Student success

November 10, 2016

1.  Think about the map you want to make. It could be a path that uses landmarks, or it could be a verse that includes directions and distances. Make sure the start is easy to find, and the treasure is hidden somewhere where it won't be disturbed until the treasure hunters find it

2.  Use a piece of white paper and draw your map. Include the compass points and any verse or written clues needed by the hunters to find the treasure. Different colored inks 
work fine, some pencil crayons will work too.

3.  Tear the edges off the page, to make it look like a treasure map. 
When you map is finished, wipe the wet tea bag over both sides of the page. The page will turn a light brown color. The page should be soaked through by the time you are finished.

4.  Crumple it into a ball and let dry over night. 
Gently open the map, and wipe both sides with cooking oil. Blot off the excess with paper towels.

5.  By this point, your treasure map should look hundreds of years old!  
Use the map for a treasure hunt or as a list for a scavenger hunt…

October 10, 2016

Take a math walk:  When you and your child walk in your neighborhood, count the number of animals, birds, fire hydrants or green cars you see.  Look for geometric shapes and terms - circles, right angles, cones and so on - in the windows and buildings.  Estimate how far you'll walk.  Later you can check with a pedometer or car odometer.

Ask a silly question:  Try making math fun by asking your child silly questions that require math to answer them:  "How many minutes are there until your birthday?'  "What percentage of pizza did dad eat tonight?"  After you ask the question, ask your child how she could find the answer.  Have her solve the problem with a pencil and paper or with a calculator.  Challenge each other to think of new fun questions.  


November 12, 2015

Want to spend time with your youngster, build her reading skills and help her learn to love books?  You can do all three when you read aloud to your child.  
Read regularly:  Try to read to your child every day.  You might aim for 10-15 minutes of bedtime reading for a peaceful end to the day.  Bring along a book and read to her during a sibling's sports practice.  Or curl up together when you get home from work.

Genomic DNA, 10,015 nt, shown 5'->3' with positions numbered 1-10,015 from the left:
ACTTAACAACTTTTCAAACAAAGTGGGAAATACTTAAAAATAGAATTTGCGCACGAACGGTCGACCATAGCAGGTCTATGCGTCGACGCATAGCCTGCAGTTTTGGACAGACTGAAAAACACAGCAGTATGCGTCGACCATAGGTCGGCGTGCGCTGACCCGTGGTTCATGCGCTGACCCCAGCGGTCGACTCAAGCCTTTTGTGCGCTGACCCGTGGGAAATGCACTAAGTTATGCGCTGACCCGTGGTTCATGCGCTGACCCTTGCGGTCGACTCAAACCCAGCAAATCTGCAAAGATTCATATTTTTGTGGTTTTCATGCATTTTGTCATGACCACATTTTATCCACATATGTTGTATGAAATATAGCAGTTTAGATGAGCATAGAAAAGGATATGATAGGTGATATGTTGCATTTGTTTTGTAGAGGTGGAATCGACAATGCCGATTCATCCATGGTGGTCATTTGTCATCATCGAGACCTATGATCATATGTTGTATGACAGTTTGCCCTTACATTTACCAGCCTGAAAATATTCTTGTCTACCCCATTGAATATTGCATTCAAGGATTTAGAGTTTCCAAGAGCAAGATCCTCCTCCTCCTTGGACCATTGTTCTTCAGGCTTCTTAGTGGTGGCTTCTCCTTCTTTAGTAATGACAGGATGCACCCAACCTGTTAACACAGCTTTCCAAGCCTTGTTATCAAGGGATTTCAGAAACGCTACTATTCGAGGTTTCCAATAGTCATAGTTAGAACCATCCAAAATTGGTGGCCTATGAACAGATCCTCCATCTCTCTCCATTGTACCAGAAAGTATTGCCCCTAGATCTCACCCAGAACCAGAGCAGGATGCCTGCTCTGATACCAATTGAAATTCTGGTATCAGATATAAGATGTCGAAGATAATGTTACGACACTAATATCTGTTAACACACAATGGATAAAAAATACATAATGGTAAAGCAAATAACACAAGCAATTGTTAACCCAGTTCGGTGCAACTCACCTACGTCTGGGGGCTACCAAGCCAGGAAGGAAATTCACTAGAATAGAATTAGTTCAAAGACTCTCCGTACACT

Take turns choosing books:  Your youngster may want hear old favorites again and again.  Use your turn for new titles and variety.

Let them participate:  Ask your child to turn the pages while you read.  Also, she can finish sentences that rhyme or fill in words she knows.  Go slowly so she has time to understand the story and look at the illustrations.  She'll enjoy read-aloud time more if she plays an active role.  

Be playful:  You can use different voices for different characters (a high, squeaky voice for a mouse or a deep, booming voice for a horse).  Or substitute your youngster's name for the main character's name, and use family members' names for other characters.  Note:  You don't have to be an expert reader - your child will love it when you real aloud because it's you

October 30, 2015

Good study habits are a key to your student's success.  These habits help children become independent and confident.  It's important to remember that study is your child's job, not yours.  But you can help make study time more successful.  

Many students don't have a regular study time.  They fit their studying around talking on the phone, using the computer, playing on a team or watching T.V.  As a result, they don't do much studying at all.  The following suggestions are examples of how you can help promote good study habits.

*  Help your child find a regular place to study every day.
*  Make sure your child uses their daily planner to keep track of homework.
*  Post a calendar and have your child keep track of school dates and other activities.
*  Encourage your child to really listen in class.  Teachers talk about what they think is most important.  
*  Make sure your child has the tools needed for studying.  Pencils, paper and other supplies are important for success.  

Above all else, make sure you stress the importance of studying and learning.  What your child is learning now, will determine how they do later in life, so help them learn to be successful.   

September 25, 2015

"What's in your backpack?"  Great your child with this question and you'll discover a lot about what she does in class.  

*  Set aside time each day to go through her papers.  Try to do it first thing after school when her day is fresh on her mind.  
*  Look over your youngster's work together.  Help her feel proud by making a specific comment about something she's done.  For instance, if you she shows you a picture she drew in art class, you might say, "The gray sky and big ways look just like our rainy day at the beach."
*  Have her talk through math problems or science experiments to show you what she's learned.  She might explain how she finds the perimeter of a triangle or why ants dig tunnels, for example.